I’ve always had the problem of trying to decide whether I’m a writer or an artist. Or neither of those things and, in the worst case but most likely scenario, a dropkick. Fact is, my love of both writing and art—the need to balance these passions—created in me a fascination with multimedia. That’s kind of where I’m headed with the following spiel, but you’ll need to bear with me through a bit of self-searching.
It can be tiring to identify as a writer one month, a visual/graphic artist the next. It can be especially vexing when one feels spread thin over two identities, unable to spec into just one or the other, to get good enough at either. A jack of two trades, master of only unfocussed anxiety.
I’m well aware that I won’t so easily be able to switch my primary source of income as I switch my hobby of the day. Actually, that unfocussed anxiety I mentioned has been quite focused on one thing lately, and that’s making a living. I’ve been telling myself: if you can’t focus your efforts towards building a client base in either or any field, you’ll end up spending the remainder of your working days in the fast food industry, with little time for doodles or scribbles.
Most recently, I have apparently decided that the Art world is where the money is: graphic design, the games industry, illustrating. While focussing on these things alone, I tend to do things like let my novel gather dust, lose inspiration for poetry… it feels like I just run out of things to say, really. And it doesn’t feel right. It has also felt wrong anytime I’ve focussed months at a time on writing my novel, on poetry, neglecting art. And drawing is really a skill that needs maintaining—it feels just awful to think of yourself at least partially as an artist, only to discover you draw like you’ve lost both thumbs. When I think about it, you can also lose confidence in your own voice after a long spell of writer’s block, just as you can lose your direction of style as well as skill in art. As someone who is bi-vocational, and not very organised, I can feel a bit lost.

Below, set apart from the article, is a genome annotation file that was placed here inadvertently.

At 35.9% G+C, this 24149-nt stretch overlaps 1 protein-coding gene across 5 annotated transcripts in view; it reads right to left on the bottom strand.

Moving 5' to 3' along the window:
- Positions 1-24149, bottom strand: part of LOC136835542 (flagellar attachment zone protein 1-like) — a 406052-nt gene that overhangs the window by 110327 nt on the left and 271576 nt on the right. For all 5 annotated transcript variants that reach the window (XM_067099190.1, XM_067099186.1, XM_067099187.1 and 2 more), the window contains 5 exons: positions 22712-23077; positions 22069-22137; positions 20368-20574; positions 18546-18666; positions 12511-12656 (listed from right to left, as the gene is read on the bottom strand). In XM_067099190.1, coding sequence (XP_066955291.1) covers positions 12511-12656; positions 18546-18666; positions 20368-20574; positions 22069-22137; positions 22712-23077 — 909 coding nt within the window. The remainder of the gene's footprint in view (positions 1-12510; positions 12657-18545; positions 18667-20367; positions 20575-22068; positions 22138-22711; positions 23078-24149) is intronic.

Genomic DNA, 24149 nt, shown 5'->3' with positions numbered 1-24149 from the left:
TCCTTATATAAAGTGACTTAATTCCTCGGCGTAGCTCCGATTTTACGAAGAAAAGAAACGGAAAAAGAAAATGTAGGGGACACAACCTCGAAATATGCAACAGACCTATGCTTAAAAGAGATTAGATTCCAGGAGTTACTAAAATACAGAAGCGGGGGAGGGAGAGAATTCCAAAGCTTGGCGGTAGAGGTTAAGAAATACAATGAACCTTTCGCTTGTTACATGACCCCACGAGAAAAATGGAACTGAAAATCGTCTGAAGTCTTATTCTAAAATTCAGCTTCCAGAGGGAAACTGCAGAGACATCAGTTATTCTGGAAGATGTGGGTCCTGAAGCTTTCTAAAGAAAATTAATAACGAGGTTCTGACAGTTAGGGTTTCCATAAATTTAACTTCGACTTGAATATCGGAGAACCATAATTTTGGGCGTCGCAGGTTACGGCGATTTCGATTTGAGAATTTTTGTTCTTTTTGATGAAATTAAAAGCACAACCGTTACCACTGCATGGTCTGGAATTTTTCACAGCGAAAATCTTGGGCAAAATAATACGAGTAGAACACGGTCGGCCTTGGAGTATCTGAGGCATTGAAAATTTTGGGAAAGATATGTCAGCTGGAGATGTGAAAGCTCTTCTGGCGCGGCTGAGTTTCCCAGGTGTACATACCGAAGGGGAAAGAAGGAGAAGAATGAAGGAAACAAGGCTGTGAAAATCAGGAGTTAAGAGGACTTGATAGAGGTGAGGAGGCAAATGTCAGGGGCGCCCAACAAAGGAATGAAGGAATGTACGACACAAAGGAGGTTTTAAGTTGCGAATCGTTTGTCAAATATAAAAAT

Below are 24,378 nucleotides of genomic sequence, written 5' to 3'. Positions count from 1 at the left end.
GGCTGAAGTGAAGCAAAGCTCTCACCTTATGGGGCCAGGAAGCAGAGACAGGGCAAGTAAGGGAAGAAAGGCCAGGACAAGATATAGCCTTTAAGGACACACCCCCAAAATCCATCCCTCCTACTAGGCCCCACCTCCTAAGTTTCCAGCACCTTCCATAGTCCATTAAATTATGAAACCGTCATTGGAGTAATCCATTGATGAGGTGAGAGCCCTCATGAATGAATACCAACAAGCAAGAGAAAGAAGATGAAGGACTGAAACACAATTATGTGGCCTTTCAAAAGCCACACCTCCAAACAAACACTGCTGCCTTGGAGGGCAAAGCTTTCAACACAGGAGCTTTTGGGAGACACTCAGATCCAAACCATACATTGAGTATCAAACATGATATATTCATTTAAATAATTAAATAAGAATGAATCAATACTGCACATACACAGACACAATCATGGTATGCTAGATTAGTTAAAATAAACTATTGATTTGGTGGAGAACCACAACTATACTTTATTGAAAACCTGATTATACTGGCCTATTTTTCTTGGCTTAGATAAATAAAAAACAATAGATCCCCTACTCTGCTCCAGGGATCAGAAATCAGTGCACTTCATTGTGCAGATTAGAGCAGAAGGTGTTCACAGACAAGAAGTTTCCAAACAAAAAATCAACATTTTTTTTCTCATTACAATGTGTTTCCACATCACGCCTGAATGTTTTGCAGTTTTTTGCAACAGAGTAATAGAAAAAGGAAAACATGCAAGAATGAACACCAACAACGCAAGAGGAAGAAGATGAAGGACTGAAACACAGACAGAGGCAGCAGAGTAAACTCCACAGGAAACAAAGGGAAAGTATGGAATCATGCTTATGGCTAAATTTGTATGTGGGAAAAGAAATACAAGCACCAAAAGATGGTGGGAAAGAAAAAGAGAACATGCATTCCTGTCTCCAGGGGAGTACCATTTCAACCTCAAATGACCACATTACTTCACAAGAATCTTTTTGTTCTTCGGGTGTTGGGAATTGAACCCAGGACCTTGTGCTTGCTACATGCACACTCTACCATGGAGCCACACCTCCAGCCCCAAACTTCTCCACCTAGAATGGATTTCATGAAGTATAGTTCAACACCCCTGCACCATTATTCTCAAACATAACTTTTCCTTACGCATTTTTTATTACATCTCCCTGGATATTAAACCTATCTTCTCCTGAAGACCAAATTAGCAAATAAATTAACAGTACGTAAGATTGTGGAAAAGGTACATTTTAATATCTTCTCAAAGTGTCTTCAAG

My love of visual art, the way imagery conveys narrative, is what brought me to writing at a young age—it was the lure of the story-telling medium. I’ve found the best of both worlds exists in writing and illustrating my own stories. I also realise that publishers often prefer you not to illustrate your manuscripts, or design your own book jackets. They have people for that, I believe. But, you know, William Blake was someone who embraced that form of multimedia, with his printed plates of poetry and art. He was also dirt poor, but an influential figure nonetheless. His art lives still - and that’s something that reminds me of why I didn’t just cave and get a science degree. Do I want to get by, or do I want to focus my efforts into making the kind of things I love that might just last a little longer than myself?
I honestly don’t know. It’d be nice to live on a farm in New Zealand with my brother’s girlfriend, Charlotte, and spend my days on the graphic design for her potential/inevitable bee keeping business. (You said that was an option, Charlotte.) It’d be nice to have a steady income, or a reliable flow of clients wanting illustration, web design, or story editing. It’d also be nice to publish my novels traditionally, get famous, support my dogs and cats and boyfriend forever after. But I think it would be great to make something unique and time-resistant—something bright, like the Tyger.
To create this bright thing, I know I have to own both parts of me. I am a writer, and I am an artist. So, I guess this is my coming out as proudly (if begrudgingly) bi-vocational.